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Publication numberUS5164250 A
Publication typeGrant
Application numberUS 03/779,957
Publication dateNov 17, 1992
Filing dateOct 21, 1991
Priority dateOct 19, 1990
Fee statusLapsed
Also published asEP0481909A1
Publication number03779957, 779957, US 5164250 A, US 5164250A, US-A-5164250, US5164250 A, US5164250A
InventorsGerardo Paz Rodriguez
Original AssigneeGerardo Paz Rodriguez
Export CitationBiBTeX, EndNote, RefMan
External Links: USPTO, USPTO Assignment, Espacenet
Fabrics for curtains, sunshades and similar applications
US 5164250 A
Abstract
Base consisting in a leno fabric, with flexible strips incorporated into it longitudinally, in the direction of the warp, linked successively through each one of the weft courses, in such a way that the threads of same evolve by passing from the face to the back of the fabric, and successively, with respect to adjacent strips, in accordance with a taffeta texture. The flexible strips are arranged in groups of two or more, regularly or irregularly spaced apart from each other and with respect to the connecting warp threads, defining open bands for the passage of air and light.
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Claims(5)
I claim:
1. Improvements in fabrics for curtains, sunshades and similar applications, in which the base is formed by a leno fabric, with flexible strips incorporated into it longitudinally, in the direction of the warp, characterized in that all the flexible strips are linked successively through each one of the weft courses, in such a way that the threads of same evolve by passing from the face to the back of the fabric, and successively, with respect to adjacent strips, in accordance with a taffeta texture.
2. Improvements in fabrics for curtains, sunshades and similar applications, as claimed in claim 1, characterized in that the flexible strips are arranged in groups of two or more, alternating with the connecting warp threads, said strips resulting spaced apart from one another and with respect to the courses of connecting warp threads, forming open bands for the passage of air and light.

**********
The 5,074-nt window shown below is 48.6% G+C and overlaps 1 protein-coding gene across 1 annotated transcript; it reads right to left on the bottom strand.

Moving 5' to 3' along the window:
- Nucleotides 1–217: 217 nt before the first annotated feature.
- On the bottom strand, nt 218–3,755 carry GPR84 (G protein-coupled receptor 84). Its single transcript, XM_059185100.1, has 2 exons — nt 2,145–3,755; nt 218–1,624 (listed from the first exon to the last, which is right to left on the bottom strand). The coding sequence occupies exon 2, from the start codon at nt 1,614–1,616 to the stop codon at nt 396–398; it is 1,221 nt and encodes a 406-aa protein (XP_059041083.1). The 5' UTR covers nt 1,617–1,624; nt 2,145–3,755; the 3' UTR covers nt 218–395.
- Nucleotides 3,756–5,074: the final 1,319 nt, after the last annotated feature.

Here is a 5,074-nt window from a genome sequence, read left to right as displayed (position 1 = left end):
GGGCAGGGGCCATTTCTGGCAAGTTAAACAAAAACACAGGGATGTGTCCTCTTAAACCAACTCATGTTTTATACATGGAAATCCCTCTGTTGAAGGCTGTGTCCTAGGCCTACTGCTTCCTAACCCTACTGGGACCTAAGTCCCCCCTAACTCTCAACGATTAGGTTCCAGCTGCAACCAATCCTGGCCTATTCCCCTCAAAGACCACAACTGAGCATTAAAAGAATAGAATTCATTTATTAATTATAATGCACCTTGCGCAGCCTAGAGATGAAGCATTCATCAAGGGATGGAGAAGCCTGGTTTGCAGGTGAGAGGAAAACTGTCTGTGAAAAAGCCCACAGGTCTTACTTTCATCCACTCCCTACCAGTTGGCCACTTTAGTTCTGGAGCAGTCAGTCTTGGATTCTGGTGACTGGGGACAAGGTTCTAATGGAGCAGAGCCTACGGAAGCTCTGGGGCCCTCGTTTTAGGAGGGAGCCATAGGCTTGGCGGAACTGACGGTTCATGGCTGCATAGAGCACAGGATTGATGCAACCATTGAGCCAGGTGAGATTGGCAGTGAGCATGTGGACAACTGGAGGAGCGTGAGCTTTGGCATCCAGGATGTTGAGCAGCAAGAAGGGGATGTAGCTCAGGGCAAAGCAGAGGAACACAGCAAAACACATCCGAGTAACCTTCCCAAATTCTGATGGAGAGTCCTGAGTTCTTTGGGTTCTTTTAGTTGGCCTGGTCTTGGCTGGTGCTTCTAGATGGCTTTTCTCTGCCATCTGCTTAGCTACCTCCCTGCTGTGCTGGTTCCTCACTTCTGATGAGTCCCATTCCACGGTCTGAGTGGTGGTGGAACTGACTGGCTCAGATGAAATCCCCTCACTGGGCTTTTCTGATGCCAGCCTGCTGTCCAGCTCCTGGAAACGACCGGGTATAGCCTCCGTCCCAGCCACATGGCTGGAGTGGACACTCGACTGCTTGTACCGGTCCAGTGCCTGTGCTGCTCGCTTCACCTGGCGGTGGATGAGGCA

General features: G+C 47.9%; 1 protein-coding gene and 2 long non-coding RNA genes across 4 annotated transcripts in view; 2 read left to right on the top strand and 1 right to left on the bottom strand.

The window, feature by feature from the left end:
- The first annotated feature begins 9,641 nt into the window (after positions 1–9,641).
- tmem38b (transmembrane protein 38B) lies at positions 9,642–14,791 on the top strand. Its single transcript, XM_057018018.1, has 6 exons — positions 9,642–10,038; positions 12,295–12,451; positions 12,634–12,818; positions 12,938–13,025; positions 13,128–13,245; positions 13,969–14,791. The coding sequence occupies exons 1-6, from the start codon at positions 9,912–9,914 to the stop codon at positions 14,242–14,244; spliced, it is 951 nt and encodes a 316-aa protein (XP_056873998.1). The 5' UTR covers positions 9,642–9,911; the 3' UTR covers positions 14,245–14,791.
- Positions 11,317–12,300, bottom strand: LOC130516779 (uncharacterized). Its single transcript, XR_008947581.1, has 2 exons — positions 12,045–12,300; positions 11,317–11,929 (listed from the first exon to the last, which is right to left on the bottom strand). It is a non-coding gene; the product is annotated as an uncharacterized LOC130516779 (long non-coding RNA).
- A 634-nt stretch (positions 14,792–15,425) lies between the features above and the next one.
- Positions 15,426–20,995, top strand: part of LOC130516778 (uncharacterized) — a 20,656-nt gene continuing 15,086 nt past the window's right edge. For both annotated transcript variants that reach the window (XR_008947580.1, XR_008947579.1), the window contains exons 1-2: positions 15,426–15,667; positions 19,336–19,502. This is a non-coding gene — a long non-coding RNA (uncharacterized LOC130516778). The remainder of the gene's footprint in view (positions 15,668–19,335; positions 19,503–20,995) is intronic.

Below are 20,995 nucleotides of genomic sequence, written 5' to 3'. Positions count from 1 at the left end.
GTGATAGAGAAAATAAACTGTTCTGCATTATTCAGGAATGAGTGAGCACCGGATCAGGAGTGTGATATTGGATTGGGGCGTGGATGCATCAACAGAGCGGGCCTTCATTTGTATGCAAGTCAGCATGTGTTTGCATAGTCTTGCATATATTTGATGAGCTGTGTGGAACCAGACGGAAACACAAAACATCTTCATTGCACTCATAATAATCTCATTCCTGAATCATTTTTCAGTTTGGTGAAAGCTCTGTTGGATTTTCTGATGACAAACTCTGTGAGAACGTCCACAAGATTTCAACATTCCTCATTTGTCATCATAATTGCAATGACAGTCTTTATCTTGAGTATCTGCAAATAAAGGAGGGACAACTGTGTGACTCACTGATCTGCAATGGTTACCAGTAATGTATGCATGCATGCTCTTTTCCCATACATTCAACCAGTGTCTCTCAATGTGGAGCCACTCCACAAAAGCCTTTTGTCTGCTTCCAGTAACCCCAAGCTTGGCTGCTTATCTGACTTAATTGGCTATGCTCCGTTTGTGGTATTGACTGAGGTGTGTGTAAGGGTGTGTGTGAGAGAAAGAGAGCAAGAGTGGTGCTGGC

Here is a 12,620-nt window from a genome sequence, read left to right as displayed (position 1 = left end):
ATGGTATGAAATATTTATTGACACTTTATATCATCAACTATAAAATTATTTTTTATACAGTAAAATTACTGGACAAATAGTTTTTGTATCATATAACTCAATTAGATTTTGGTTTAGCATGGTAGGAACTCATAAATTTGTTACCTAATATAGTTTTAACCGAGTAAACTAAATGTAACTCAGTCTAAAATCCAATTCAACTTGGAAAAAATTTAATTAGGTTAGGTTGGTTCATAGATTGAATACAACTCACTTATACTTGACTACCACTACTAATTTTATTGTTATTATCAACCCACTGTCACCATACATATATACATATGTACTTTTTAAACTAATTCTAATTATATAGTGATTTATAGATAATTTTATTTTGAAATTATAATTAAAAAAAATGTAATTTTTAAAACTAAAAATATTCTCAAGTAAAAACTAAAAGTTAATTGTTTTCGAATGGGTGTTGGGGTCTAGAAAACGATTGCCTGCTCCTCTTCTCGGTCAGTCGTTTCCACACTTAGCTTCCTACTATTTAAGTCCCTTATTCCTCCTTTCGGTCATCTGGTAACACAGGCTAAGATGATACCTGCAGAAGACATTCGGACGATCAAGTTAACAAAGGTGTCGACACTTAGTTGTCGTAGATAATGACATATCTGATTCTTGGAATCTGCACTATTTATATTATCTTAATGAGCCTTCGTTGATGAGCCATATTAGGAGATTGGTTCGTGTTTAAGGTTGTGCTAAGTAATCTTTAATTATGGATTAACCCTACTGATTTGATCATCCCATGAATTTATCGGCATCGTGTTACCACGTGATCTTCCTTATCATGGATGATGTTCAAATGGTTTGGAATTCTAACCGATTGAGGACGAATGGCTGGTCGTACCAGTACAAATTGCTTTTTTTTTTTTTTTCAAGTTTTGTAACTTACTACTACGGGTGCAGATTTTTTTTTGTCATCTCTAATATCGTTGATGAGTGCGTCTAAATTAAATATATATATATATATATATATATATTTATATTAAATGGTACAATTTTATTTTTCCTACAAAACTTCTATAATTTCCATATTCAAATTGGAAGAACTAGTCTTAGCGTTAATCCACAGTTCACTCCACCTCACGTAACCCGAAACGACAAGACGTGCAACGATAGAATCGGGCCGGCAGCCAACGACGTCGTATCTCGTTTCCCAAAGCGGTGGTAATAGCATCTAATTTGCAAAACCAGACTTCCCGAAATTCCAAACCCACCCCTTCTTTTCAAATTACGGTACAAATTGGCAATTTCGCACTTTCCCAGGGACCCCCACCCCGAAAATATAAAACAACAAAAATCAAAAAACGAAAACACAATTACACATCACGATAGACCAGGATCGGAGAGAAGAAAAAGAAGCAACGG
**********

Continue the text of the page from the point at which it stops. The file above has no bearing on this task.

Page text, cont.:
3. Improvements in fabrics for curtains, sunshades and similar applications, as claimed in claim 1, characterized in that the spaces left between the various courses of the connection warp threads are of the same width, groups of two or more strips, separated from each other, being arranged in said spaces.
4. Improvements in fabrics for curtains, sunshades and similar applications, as claimed in claim 1, characterized in that the distances between the various courses of connecting warp threads are different from each other, whether regularly or irregularly, groups of flexible strips in variable number being arranged between the connecting warp threads, said strips being separated from each other, in accordance with the area defined.
5. Improvements in fabrics for curtains, sunshades and similar applications, as claimed in claim 1, characterized in that there is envisaged arrangement, in predetermined zones of the fabric, of several adjacent courses of connecting warp threads, for reinforcement of the fabric and variation of aeration and shade in said zones.
Description

The present invention refers to improvements introduced in fabrics used for attenuation of light, both at domestic level (curtains, drapes) and, most especially, those used in agriculture, such as sunshades, hothouses and similar.

BACKGROUND OF THE INVENTION

This type of fabrics, particularly with respect to their industrial application, have so far been constituted by sets which include a series of successive and parallel pile-warps distributed throughout the length of the fabric and linked to each other, between two of which, whether across the entire width of the fabric or altenating regularly or irregularly with open spaces, the spaces left by said pile-warps are covered by means of inclusion, also in longitudinal direction, of flexible strips of appropriate materials which prevent, regulate or attenuate as desired the passage of light.

Fabrics of these types are described in Spanish Utility Models Nos. 284,531 and U8601630 (Swenson), in which the flexible strips are linked between the pile-warps on making the fabric itself.

Nevertherless, for the inclusion of said flexible strips, each of them must of necessity always be included between two parallel pile-warps, in such a way that the aeration spaces are always acheieved by leaving free longitudinal zones also between pairs of pile-warps, either in one, two or more longitudinal bands.

From the previous description it follows that known fabrics present some important drawbacks, for instance the fact that the fabric results necessarily very close-woven, thus hindering ventilation; or that, being the flexible strips completely flat, they don't favour good dispersion of the external light and of the internal infrared radiation.